Iíve narrowed our options down to an SS Coupler Bike (the Surly LHT Deluxe), the Brompton, or the Bike Friday. Iíve excluded the Ritchey Breakaway (slightly too large for airlines-- only a few inches but they are only getting stricter), the Co-Motion Americano (SO NICE, just too expensive) and other less common folders because I am willing to pay for a well-known, robust tourer with experience and reputation behind the design.

    Iím 6í1, 195, sheís 5í10 150.

    So far my research indicates these pros and cons:

    Surly LHT Deluxe: (~$1800)
    Pros:
    1) Full size (well 26 wheels) Touring bike, which we could take cross country anytime (thus wouldnít need another touring bike)
    2) Great geometry for carrying panniers
    3) Well-respected Touring bike

    Cons:
    1) Long pack and unpack time (1-1.5 hours on either end)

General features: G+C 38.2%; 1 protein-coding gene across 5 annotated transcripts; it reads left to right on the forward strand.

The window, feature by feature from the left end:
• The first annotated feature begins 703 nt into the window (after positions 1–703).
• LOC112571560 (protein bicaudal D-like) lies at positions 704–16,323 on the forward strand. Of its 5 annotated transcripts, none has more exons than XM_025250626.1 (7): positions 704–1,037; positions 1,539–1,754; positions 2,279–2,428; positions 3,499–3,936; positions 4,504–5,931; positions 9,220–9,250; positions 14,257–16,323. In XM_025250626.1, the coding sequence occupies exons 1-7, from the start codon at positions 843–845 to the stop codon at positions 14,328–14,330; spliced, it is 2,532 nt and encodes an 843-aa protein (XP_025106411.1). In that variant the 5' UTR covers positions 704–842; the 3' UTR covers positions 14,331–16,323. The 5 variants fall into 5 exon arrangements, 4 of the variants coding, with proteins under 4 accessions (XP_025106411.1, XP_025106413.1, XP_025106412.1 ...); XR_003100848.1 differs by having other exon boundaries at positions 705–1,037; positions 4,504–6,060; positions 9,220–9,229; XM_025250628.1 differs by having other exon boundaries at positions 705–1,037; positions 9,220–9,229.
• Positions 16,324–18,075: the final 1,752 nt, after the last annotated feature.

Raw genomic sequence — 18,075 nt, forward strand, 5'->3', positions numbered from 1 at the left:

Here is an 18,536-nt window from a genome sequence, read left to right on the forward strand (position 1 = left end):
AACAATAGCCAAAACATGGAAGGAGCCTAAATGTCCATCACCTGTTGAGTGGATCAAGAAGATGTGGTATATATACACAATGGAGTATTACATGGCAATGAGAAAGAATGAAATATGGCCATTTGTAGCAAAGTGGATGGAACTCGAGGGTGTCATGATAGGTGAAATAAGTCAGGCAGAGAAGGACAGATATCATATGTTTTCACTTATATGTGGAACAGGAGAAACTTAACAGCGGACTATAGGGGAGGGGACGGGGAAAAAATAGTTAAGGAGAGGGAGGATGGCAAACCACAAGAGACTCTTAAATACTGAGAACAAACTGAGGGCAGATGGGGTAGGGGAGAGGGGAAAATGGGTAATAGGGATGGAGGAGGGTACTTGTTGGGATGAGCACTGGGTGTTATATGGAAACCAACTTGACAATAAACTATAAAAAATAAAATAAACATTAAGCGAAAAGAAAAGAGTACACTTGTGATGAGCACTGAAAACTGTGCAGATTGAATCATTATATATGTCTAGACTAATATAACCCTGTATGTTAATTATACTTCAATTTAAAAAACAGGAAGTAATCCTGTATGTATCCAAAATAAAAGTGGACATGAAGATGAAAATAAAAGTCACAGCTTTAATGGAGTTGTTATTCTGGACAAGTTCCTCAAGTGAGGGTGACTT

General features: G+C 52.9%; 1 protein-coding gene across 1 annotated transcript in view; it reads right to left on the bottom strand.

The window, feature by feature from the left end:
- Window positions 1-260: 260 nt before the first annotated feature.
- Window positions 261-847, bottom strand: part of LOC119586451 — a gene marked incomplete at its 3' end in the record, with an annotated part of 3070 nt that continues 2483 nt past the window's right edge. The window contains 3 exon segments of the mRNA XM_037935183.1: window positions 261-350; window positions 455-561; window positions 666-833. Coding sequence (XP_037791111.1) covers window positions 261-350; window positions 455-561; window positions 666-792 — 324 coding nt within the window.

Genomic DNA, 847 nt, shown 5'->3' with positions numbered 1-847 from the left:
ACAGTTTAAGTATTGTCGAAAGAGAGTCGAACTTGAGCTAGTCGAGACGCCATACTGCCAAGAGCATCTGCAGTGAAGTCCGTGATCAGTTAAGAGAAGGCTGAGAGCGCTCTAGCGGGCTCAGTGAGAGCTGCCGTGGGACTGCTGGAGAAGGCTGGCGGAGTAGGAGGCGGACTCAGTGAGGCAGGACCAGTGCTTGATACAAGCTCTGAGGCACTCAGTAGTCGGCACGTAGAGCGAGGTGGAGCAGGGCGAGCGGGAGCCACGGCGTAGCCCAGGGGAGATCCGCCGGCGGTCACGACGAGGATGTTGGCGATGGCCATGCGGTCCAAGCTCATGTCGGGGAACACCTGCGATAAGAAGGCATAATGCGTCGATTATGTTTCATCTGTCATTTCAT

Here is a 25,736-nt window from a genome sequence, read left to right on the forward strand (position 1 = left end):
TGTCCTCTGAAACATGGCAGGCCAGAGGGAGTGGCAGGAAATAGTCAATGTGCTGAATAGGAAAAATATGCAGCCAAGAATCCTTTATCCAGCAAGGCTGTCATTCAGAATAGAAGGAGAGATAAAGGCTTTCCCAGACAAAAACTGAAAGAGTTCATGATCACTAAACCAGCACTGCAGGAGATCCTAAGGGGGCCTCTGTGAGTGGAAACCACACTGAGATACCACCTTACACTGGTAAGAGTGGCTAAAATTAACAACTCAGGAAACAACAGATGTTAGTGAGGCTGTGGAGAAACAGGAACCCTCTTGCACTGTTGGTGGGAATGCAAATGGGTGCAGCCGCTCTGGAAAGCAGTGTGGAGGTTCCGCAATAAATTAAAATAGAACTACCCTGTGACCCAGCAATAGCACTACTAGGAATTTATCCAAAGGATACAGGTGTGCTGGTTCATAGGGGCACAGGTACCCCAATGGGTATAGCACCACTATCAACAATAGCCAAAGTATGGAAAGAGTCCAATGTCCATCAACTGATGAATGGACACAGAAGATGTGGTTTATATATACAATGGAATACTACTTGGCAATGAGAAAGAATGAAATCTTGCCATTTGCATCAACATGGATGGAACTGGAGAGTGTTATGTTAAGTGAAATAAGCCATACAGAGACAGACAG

2) While weíd learn, steep learning curve for assembling and disassembling the bike-- really a Pain in the arse
    3) Expensive-- paying an extra $500-1000 for foldable capability
    4) Asian made steel frame-- Iíve heard the S&S couplers degrade the frame since it isnít modified for them like the Co-Motions
    It's a nice touring bike with a strong following. There are tons of modified split Taiwan frames without any issues. My thought is that perhaps there is a theoretical concern with regards to durability but in practice the modification appears to be effective.

    Judging from some friends, it is the case that S&S couplers appear to take considerably longer pack/unpack than our Bike Fridays.

    You suggest another "pro" in item 1, but I state it explicitly here, having a standard frame and size wheels means that standard components and accessories work with the bike. Not only are more things available, but it's easier to get good advice about "things".

    Brompton: (~$1600)
    Pros:
    1) Folds in about 10 seconds
    2) Long-time design, seems very reliable, trusted brand